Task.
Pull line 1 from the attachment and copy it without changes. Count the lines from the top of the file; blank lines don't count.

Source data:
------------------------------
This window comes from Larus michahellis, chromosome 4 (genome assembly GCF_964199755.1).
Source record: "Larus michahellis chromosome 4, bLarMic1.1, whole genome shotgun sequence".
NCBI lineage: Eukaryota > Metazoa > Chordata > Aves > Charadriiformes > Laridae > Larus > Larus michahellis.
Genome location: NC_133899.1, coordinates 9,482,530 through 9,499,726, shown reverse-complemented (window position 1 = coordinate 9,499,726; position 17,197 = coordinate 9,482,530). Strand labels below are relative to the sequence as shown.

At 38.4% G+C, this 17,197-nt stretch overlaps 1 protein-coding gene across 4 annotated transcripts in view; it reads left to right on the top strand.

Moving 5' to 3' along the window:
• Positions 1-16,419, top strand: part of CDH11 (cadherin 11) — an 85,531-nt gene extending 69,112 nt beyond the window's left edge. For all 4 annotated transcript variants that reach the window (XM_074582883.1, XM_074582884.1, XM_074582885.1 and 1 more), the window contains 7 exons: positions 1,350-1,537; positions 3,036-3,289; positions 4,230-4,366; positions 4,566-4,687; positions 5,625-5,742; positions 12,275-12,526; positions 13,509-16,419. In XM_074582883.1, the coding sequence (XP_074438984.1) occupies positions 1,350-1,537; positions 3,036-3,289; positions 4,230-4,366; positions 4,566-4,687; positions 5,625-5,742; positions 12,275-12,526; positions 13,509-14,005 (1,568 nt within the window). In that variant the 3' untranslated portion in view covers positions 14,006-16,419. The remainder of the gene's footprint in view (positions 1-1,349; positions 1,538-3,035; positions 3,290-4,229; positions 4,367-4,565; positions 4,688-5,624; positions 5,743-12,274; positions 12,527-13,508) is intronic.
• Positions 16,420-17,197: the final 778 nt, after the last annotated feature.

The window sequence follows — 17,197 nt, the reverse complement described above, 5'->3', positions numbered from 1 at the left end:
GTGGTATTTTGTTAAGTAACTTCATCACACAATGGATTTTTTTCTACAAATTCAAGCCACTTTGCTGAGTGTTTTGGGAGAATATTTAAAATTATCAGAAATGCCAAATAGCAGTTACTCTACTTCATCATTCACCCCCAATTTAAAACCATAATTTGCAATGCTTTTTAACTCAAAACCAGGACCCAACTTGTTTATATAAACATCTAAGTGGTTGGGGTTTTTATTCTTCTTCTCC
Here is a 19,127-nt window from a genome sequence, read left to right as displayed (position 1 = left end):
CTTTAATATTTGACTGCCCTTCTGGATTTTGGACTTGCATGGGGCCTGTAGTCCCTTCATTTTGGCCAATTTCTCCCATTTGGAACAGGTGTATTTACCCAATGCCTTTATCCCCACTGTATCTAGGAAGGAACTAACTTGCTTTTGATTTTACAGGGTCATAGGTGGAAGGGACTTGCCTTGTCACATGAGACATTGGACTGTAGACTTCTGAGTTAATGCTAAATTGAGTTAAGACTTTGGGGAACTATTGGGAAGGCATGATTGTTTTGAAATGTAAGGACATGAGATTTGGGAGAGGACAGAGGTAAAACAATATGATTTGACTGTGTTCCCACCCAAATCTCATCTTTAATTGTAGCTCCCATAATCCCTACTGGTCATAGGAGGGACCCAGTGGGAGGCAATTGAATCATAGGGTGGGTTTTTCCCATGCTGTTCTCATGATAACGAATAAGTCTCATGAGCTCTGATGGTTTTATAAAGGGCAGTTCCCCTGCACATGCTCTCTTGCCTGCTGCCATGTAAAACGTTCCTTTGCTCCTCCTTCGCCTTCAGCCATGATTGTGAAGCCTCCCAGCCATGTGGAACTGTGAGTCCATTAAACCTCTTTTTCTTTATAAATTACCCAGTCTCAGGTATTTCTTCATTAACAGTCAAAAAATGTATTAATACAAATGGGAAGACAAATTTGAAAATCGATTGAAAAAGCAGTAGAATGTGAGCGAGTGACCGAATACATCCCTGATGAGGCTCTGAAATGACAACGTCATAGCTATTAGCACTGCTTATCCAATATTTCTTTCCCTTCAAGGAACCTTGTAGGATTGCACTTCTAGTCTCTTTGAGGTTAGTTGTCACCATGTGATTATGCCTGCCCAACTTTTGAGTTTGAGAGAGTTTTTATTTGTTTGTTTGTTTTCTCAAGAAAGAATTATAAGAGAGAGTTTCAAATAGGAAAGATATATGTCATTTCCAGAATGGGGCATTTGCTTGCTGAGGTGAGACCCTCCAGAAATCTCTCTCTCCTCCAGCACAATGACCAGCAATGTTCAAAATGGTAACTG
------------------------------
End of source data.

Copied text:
This window comes from Larus michahellis, chromosome 4 (genome assembly GCF_964199755.1).